When Supergirl first introduced us to Winn Schott in the first episode of the series, it was difficult to get a read on how, exactly, Winn was going to factor into the show. That didn’t change much over the first season, as Winn went from brief, quasi love interest to friend, confidante, and #hackerman from his post at CatCo. It seemed like the writers were struggling to get a handle on Winn and how he should be used, which was true of most of the characters in Supergirl’s first season.

But in Season 2, Winn moved to the fancy new DEO office (with windows!) to lend his talents to Supergirl’s efforts in a more official capacity, and so far, that move’s been doing great things for the show. It took care of the problem of Kara having two support teams (one in James and Winn and the other in the DEO), something that was bound to become obsolete soon after Kara went legit with the DEO. It also gives Winn the freedom to do a bit more than monitoring police radio channels and digging up intel on the Baddie of the Week.

Winn’s always had the potential to be a great character for levity. Jeremy Jordan has great comedic timing and delivery, but last season never saw Winn hit his stride, perhaps in large part because he was never given much to do outside of Kara and, later, Siobhan. In giving Winn a job that plays to his strengths with superiors who actually know his name, Supergirl’s given him more power as a character. He’s funnier, he has a purpose, he no longer feels the third wheel in any room that James and Kara managed to turn into a chemistry desert.

Winn’s scenes with Superman are endearing and amusing, and he brings some degree of self-awareness and fun to scenes with Hank/J’onn (who makes a great straight man for Winn), but perhaps one of the most surprising things that’s come from Winn’s move so far is the dynamic we saw between Winn and Alex in last night’s episode.

Alex has long needed a friend outside of Kara, and the newly purposeful and good-natured Winn 2.0 is a pretty good fit. They talk about dating and family and Alex’s frustration with Kara’s apparent willingness to leave Alex and National City behind to follow Clark to Metropolis. Then they do some covert locker room searching together with a Geiger counter and Cadmus’s inside man. The scenes they’ve shared thus far have been short, but they’ve felt like a natural fit for the show.

Winn’s move has introduced some much-needed lightness to the DEO, which has always felt somewhat humorless and diametrically opposed to the rest of Supergirl. It’s allowed Alex to inhabit a more natural role, no longer solely responsible for making the DEO seem less cave-like and like something that actually belonged in a show with SuperPuppy Kara Danvers. In using Winn to give the DEO a little more life, Supergirl’s tied together two aspects of the show that were once at odds, and it’s doing wonders for the show as a whole.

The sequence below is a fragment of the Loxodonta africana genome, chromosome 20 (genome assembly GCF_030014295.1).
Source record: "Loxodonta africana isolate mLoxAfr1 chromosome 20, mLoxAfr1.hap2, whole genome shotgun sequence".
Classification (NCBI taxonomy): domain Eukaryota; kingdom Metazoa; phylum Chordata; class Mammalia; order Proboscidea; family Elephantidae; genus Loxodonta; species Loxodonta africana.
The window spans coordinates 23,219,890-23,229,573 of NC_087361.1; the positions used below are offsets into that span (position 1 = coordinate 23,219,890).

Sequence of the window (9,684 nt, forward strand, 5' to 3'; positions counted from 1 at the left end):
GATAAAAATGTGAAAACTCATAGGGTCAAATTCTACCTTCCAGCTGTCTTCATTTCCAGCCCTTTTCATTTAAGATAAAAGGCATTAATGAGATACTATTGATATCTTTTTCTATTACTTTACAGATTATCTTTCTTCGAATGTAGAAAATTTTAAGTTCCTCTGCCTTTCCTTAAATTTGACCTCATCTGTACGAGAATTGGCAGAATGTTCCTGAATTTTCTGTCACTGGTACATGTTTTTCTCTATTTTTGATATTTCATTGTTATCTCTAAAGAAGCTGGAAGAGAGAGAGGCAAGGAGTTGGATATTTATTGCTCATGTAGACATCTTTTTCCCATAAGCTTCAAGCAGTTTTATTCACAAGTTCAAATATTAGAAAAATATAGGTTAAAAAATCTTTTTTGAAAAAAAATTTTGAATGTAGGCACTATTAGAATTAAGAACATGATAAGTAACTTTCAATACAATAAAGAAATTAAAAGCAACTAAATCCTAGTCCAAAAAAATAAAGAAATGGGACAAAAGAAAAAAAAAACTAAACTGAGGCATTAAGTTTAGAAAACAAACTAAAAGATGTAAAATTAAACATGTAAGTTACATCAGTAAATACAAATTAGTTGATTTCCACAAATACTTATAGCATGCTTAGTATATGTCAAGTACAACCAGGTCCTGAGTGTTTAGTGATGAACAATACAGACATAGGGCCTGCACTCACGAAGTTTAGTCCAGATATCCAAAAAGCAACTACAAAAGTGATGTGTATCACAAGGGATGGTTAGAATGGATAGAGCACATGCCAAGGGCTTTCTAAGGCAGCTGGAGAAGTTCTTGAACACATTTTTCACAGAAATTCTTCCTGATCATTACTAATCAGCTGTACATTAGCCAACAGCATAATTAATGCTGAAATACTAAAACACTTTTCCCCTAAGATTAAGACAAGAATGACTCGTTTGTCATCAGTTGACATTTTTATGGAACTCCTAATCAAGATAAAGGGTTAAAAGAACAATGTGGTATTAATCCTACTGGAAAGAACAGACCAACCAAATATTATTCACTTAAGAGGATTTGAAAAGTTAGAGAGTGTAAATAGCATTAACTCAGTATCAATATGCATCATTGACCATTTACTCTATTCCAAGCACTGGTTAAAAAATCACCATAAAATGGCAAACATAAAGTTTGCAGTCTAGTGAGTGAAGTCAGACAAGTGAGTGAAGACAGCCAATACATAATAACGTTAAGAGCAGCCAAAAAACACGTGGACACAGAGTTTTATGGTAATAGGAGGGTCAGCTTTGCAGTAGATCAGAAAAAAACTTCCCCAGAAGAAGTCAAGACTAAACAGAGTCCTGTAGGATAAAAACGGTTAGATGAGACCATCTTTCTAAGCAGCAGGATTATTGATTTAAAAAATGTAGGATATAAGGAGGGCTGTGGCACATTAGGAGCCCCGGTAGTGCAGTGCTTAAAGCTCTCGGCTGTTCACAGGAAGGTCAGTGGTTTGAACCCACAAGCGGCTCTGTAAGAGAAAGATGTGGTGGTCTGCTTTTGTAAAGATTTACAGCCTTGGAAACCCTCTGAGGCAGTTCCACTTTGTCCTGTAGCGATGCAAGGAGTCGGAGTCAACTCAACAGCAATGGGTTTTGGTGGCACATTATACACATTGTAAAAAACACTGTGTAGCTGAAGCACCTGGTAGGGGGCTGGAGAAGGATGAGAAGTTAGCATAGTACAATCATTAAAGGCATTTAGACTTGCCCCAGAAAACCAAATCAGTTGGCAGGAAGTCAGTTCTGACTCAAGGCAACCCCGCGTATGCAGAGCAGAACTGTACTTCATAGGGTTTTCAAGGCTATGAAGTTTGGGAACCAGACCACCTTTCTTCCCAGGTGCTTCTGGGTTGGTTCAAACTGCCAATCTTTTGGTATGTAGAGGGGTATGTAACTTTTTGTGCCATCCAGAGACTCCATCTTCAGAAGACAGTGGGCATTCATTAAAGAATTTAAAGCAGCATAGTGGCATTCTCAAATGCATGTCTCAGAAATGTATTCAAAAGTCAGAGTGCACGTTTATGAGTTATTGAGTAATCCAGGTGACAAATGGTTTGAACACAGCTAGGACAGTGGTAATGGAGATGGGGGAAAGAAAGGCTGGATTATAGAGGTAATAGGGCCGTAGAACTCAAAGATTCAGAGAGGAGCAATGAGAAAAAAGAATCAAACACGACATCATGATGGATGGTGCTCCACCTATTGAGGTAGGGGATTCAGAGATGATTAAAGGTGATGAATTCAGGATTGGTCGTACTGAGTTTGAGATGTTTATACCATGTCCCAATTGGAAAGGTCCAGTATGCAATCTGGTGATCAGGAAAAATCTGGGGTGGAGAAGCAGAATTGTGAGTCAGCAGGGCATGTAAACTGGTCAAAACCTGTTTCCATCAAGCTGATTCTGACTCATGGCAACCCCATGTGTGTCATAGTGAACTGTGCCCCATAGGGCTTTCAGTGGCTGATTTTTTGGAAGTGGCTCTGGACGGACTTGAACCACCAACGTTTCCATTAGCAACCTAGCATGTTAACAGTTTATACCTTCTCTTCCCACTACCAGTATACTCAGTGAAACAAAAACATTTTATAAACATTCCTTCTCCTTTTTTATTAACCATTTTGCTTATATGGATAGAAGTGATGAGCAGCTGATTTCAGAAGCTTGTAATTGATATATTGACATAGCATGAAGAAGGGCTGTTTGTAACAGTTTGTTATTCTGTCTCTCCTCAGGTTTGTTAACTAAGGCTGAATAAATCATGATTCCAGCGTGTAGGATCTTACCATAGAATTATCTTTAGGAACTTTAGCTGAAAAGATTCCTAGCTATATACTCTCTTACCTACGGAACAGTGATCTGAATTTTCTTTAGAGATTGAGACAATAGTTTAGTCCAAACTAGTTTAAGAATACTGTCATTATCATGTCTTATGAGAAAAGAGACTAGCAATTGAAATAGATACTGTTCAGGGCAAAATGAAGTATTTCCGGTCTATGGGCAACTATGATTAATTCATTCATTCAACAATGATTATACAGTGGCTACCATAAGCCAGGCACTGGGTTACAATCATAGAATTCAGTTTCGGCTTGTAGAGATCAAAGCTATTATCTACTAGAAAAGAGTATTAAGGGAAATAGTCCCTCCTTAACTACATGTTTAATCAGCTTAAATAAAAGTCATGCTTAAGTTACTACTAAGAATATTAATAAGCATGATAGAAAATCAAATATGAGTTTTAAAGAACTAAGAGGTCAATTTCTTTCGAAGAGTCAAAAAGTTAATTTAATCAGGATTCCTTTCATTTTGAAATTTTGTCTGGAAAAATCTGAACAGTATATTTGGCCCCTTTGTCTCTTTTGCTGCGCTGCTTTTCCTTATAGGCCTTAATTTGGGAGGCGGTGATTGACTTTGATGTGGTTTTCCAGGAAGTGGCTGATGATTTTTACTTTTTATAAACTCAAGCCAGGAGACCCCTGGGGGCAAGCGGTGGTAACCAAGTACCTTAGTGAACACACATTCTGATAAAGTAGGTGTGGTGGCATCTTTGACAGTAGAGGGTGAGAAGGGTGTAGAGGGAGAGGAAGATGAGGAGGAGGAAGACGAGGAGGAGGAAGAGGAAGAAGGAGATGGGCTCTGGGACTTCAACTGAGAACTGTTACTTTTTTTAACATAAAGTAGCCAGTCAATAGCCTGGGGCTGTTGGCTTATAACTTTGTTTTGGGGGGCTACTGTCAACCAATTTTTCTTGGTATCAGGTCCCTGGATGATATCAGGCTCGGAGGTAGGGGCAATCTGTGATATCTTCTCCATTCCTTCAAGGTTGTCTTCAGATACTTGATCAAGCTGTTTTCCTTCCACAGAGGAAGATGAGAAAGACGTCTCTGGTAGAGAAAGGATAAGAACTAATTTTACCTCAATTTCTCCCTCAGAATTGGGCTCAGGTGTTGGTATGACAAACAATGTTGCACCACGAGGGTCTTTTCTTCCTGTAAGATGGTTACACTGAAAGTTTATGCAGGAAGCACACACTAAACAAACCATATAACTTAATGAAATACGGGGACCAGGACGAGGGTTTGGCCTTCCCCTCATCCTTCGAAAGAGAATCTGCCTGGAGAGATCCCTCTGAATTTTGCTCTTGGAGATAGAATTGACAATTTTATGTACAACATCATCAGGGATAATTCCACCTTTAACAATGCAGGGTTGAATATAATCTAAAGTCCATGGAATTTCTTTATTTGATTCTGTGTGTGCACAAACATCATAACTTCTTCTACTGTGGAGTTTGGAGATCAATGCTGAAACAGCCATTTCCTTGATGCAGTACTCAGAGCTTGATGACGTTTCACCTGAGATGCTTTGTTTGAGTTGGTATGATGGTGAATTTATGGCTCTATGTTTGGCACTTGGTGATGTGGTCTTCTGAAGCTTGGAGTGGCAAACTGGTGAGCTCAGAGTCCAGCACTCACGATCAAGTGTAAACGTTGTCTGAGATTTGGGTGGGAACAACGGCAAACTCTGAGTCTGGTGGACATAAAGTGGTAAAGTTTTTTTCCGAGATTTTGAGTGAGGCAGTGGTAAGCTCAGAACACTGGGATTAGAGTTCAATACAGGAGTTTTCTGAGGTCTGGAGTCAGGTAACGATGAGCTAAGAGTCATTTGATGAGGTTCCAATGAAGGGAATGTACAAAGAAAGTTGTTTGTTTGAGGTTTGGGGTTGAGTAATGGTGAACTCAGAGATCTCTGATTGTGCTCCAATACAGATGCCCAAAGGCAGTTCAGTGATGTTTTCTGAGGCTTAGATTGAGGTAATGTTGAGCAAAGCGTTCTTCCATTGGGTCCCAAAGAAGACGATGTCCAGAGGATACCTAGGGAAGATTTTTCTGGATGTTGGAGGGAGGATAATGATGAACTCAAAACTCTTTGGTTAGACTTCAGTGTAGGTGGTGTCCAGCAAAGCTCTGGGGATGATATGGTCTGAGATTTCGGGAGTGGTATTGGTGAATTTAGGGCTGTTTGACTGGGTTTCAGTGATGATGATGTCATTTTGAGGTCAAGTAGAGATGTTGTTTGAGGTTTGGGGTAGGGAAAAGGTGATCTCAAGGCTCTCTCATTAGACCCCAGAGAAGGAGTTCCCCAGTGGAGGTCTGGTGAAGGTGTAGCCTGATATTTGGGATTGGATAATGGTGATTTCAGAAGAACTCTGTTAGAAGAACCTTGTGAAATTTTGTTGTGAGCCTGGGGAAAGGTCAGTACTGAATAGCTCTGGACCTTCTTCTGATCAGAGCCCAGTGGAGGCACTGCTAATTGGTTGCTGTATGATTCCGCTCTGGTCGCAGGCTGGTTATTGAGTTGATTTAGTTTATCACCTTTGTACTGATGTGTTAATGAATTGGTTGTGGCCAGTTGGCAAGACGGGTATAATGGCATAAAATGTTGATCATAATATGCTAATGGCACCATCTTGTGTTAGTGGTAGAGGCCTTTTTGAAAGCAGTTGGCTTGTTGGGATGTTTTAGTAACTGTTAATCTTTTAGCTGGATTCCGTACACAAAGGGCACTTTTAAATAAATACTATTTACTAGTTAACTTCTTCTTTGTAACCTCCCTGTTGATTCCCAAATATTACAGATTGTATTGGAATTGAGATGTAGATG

This season, Supergirl feels bigger, more cohesive, and more aware of what it wants to say. Every move the show makes feels more polished and intentioned, but it hasn’t lost the giddy, optimistic quality that made it magnetic in Season 1.

There’s still work to do, of course. It would be nice to see Supergirl moving further and further away from the procedural backbone that was all too visible in its time at CBS, and we need to see Winn get out of the DEO office at some point, lest he be allowed to revert back to the one-dimensional plot devices we saw in the first season. Beyond that, he still needs a storyline that consists of more than sitting behind a computer, building fancy anti-kryptonite suit components, and being the occasional audience lens for acknowledging that aliens and superpowers are pretty dope.

For now, though, things are looking pretty good in National City, and moving Winn was a big part of why the show’s dynamics feel more organic across the board. We’ve got plenty to look forward to next week with introductions to the President and Maggie Sawyer, but knowing that Supergirl seems to be dialing in its characters and the spaces they inhabit within National City is a good indication that the new characters joining the show won’t be squandered.

Supergirl airs on Monday nights on the CW at 8 p.m. ET.

Photos via CBS (via DC Comics)

Megan is a freelance writer whose work has appeared on WIRED, Slate, Travel + Leisure and GigaOm. When she’s not writing, she’s hiking, brewing beer, and extolling the virtues of The Cranberries.